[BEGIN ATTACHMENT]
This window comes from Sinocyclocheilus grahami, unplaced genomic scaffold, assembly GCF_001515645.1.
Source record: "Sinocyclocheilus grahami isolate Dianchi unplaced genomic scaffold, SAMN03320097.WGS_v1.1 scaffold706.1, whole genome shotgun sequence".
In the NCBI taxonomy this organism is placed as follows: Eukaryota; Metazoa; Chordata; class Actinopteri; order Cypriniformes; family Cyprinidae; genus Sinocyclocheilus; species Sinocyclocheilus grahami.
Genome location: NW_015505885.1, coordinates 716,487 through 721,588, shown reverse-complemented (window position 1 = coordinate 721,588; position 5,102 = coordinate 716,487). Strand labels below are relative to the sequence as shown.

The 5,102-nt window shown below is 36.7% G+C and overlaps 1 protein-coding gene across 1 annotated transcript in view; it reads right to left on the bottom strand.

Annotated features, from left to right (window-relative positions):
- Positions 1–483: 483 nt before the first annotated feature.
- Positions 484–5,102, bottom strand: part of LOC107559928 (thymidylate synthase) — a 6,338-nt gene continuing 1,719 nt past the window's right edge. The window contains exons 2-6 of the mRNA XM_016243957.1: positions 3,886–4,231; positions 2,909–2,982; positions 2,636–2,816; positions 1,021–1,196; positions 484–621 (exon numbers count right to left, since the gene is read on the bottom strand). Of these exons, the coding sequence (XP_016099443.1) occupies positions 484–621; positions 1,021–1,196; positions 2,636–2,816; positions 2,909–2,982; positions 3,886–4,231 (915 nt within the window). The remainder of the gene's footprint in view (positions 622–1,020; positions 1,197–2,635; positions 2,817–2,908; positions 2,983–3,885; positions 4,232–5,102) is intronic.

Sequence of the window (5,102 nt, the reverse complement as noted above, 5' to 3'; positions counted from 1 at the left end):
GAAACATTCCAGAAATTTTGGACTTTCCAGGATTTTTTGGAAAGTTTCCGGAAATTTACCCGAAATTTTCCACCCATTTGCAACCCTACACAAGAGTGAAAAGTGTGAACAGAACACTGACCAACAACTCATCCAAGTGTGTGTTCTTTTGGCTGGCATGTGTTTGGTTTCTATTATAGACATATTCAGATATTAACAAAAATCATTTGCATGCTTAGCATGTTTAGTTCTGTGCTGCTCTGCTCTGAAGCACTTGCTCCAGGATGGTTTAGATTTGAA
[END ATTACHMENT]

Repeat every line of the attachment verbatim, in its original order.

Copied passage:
This window comes from Sinocyclocheilus grahami, unplaced genomic scaffold, assembly GCF_001515645.1.
Source record: "Sinocyclocheilus grahami isolate Dianchi unplaced genomic scaffold, SAMN03320097.WGS_v1.1 scaffold706.1, whole genome shotgun sequence".
In the NCBI taxonomy this organism is placed as follows: Eukaryota; Metazoa; Chordata; class Actinopteri; order Cypriniformes; family Cyprinidae; genus Sinocyclocheilus; species Sinocyclocheilus grahami.
Genome location: NW_015505885.1, coordinates 716,487 through 721,588, shown reverse-complemented (window position 1 = coordinate 721,588; position 5,102 = coordinate 716,487). Strand labels below are relative to the sequence as shown.

The 5,102-nt window shown below is 36.7% G+C and overlaps 1 protein-coding gene across 1 annotated transcript in view; it reads right to left on the bottom strand.

Annotated features, from left to right (window-relative positions):
- Positions 1–483: 483 nt before the first annotated feature.
- Positions 484–5,102, bottom strand: part of LOC107559928 (thymidylate synthase) — a 6,338-nt gene continuing 1,719 nt past the window's right edge. The window contains exons 2-6 of the mRNA XM_016243957.1: positions 3,886–4,231; positions 2,909–2,982; positions 2,636–2,816; positions 1,021–1,196; positions 484–621 (exon numbers count right to left, since the gene is read on the bottom strand). Of these exons, the coding sequence (XP_016099443.1) occupies positions 484–621; positions 1,021–1,196; positions 2,636–2,816; positions 2,909–2,982; positions 3,886–4,231 (915 nt within the window). The remainder of the gene's footprint in view (positions 622–1,020; positions 1,197–2,635; positions 2,817–2,908; positions 2,983–3,885; positions 4,232–5,102) is intronic.

Sequence of the window (5,102 nt, the reverse complement as noted above, 5' to 3'; positions counted from 1 at the left end):
GAAACATTCCAGAAATTTTGGACTTTCCAGGATTTTTTGGAAAGTTTCCGGAAATTTACCCGAAATTTTCCACCCATTTGCAACCCTACACAAGAGTGAAAAGTGTGAACAGAACACTGACCAACAACTCATCCAAGTGTGTGTTCTTTTGGCTGGCATGTGTTTGGTTTCTATTATAGACATATTCAGATATTAACAAAAATCATTTGCATGCTTAGCATGTTTAGTTCTGTGCTGCTCTGCTCTGAAGCACTTGCTCCAGGATGGTTTAGATTTGAA